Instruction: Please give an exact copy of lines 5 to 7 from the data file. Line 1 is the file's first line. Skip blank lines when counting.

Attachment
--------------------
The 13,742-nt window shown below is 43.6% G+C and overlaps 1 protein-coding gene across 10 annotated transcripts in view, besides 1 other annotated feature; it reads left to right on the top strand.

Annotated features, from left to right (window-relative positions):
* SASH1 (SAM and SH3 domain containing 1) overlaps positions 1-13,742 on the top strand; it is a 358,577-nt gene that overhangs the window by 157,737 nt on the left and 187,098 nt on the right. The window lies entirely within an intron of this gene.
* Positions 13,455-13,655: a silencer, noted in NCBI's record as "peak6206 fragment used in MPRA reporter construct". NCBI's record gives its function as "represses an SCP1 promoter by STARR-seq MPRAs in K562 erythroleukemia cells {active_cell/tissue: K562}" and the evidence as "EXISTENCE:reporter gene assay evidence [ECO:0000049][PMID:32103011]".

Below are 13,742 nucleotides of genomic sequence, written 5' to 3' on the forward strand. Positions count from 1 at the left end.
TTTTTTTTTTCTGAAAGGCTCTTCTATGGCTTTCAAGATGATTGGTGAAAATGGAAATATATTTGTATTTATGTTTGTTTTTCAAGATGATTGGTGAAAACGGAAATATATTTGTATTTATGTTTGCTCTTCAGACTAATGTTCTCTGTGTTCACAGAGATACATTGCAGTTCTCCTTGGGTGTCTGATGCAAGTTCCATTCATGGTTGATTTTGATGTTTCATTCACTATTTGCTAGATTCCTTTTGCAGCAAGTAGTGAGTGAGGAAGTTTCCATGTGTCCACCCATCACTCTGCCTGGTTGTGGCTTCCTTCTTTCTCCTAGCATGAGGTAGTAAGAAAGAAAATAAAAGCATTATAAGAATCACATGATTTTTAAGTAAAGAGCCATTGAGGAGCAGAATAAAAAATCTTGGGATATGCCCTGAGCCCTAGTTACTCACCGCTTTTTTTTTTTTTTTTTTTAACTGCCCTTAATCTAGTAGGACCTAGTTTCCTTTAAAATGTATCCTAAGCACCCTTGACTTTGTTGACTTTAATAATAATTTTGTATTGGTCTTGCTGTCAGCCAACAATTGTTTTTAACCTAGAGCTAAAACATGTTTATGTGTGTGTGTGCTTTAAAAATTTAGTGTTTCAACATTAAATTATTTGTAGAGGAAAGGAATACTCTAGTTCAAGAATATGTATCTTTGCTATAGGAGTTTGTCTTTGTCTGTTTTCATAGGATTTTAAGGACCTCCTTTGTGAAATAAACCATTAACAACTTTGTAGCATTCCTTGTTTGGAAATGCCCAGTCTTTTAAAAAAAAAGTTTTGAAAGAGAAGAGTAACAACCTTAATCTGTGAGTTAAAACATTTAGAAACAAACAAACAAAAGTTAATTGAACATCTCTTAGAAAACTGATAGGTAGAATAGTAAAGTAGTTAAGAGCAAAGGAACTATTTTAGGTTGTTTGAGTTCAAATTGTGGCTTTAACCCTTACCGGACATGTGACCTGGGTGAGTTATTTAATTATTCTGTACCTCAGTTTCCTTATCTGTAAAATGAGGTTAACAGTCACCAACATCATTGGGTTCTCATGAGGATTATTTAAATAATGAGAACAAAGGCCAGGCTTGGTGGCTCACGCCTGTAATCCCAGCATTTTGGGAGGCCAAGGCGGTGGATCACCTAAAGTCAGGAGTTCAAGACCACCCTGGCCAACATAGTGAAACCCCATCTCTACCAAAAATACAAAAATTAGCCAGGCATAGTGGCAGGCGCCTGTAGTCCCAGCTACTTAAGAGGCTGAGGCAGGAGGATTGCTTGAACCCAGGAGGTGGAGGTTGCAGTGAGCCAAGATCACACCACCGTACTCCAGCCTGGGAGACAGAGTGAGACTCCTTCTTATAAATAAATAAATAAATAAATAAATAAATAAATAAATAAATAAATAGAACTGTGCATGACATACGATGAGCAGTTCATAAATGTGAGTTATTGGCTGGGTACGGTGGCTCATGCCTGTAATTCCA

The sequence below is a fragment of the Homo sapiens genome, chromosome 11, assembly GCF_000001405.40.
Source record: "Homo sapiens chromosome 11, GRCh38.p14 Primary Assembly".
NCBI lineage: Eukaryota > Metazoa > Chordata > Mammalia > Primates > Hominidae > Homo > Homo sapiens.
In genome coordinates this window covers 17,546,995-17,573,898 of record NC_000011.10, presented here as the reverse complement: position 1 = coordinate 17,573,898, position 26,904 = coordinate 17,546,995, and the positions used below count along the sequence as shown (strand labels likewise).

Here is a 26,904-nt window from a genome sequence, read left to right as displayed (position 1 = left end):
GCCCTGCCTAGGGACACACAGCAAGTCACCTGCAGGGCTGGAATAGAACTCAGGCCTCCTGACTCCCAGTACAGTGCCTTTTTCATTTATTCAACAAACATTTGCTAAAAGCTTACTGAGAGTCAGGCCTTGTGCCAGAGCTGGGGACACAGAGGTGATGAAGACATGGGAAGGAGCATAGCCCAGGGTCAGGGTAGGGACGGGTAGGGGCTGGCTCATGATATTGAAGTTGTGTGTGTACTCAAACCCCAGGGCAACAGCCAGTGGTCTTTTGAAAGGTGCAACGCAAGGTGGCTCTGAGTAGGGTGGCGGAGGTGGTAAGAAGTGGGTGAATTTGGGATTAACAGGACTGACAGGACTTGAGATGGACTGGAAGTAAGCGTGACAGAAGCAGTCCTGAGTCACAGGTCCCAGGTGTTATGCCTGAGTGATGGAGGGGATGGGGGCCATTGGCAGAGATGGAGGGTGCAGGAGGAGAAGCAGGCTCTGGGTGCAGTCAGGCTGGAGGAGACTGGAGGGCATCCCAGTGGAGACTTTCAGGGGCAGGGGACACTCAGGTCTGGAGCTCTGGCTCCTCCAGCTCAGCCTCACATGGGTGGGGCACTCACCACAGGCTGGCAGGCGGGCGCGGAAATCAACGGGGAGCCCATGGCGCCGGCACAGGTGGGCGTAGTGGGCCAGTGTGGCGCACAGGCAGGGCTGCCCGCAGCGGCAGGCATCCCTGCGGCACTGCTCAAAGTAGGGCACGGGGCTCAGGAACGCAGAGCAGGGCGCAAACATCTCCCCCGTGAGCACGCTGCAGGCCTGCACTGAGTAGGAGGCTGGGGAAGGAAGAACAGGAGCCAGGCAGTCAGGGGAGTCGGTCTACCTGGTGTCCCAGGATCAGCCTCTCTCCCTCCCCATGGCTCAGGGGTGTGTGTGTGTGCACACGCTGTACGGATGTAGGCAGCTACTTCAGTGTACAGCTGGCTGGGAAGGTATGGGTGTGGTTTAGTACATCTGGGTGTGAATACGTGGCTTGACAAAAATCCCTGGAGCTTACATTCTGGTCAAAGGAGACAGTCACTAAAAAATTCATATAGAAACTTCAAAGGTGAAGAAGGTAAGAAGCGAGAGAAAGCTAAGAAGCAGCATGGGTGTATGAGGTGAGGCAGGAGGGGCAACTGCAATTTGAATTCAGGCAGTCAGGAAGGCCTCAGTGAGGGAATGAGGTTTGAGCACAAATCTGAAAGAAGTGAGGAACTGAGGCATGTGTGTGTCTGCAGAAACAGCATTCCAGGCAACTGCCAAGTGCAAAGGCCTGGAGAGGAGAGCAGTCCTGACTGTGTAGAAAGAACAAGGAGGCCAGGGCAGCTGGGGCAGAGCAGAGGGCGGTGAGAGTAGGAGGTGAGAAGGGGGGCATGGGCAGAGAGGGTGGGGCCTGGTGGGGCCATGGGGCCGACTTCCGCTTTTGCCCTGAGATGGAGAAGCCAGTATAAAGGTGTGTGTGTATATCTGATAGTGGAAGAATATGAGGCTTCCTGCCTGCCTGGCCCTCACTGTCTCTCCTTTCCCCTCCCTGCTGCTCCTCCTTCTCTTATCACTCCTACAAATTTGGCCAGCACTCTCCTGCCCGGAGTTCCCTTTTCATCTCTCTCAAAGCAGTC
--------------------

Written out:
Below are 13,742 nucleotides of genomic sequence, written 5' to 3' on the forward strand. Positions count from 1 at the left end.
TTTTTTTTTTCTGAAAGGCTCTTCTATGGCTTTCAAGATGATTGGTGAAAATGGAAATATATTTGTATTTATGTTTGTTTTTCAAGATGATTGGTGAAAACGGAAATATATTTGTATTTATGTTTGCTCTTCAGACTAATGTTCTCTGTGTTCACAGAGATACATTGCAGTTCTCCTTGGGTGTCTGATGCAAGTTCCATTCATGGTTGATTTTGATGTTTCATTCACTATTTGCTAGATTCCTTTTGCAGCAAGTAGTGAGTGAGGAAGTTTCCATGTGTCCACCCATCACTCTGCCTGGTTGTGGCTTCCTTCTTTCTCCTAGCATGAGGTAGTAAGAAAGAAAATAAAAGCATTATAAGAATCACATGATTTTTAAGTAAAGAGCCATTGAGGAGCAGAATAAAAAATCTTGGGATATGCCCTGAGCCCTAGTTACTCACCGCTTTTTTTTTTTTTTTTTTTAACTGCCCTTAATCTAGTAGGACCTAGTTTCCTTTAAAATGTATCCTAAGCACCCTTGACTTTGTTGACTTTAATAATAATTTTGTATTGGTCTTGCTGTCAGCCAACAATTGTTTTTAACCTAGAGCTAAAACATGTTTATGTGTGTGTGTGCTTTAAAAATTTAGTGTTTCAACATTAAATTATTTGTAGAGGAAAGGAATACTCTAGTTCAAGAATATGTATCTTTGCTATAGGAGTTTGTCTTTGTCTGTTTTCATAGGATTTTAAGGACCTCCTTTGTGAAATAAACCATTAACAACTTTGTAGCATTCCTTGTTTGGAAATGCCCAGTCTTTTAAAAAAAAAGTTTTGAAAGAGAAGAGTAACAACCTTAATCTGTGAGTTAAAACATTTAGAAACAAACAAACAAAAGTTAATTGAACATCTCTTAGAAAACTGATAGGTAGAATAGTAAAGTAGTTAAGAGCAAAGGAACTATTTTAGGTTGTTTGAGTTCAAATTGTGGCTTTAACCCTTACCGGACATGTGACCTGGGTGAGTTATTTAATTATTCTGTACCTCAGTTTCCTTATCTGTAAAATGAGGTTAACAGTCACCAACATCATTGGGTTCTCATGAGGATTATTTAAATAATGAGAACAAAGGCCAGGCTTGGTGGCTCACGCCTGTAATCCCAGCATTTTGGGAGGCCAAGGCGGTGGATCACCTAAAGTCAGGAGTTCAAGACCACCCTGGCCAACATAGTGAAACCCCATCTCTACCAAAAATACAAAAATTAGCCAGGCATAGTGGCAGGCGCCTGTAGTCCCAGCTACTTAAGAGGCTGAGGCAGGAGGATTGCTTGAACCCAGGAGGTGGAGGTTGCAGTGAGCCAAGATCACACCACCGTACTCCAGCCTGGGAGACAGAGTGAGACTCCTTCTTATAAATAAATAAATAAATAAATAAATAAATAAATAAATAAATAAATAGAACTGTGCATGACATACGATGAGCAGTTCATAAATGTGAGTTATTGGCTGGGTACGGTGGCTCATGCCTGTAATTCCA

The sequence below is a fragment of the Homo sapiens genome, chromosome 11, assembly GCF_000001405.40.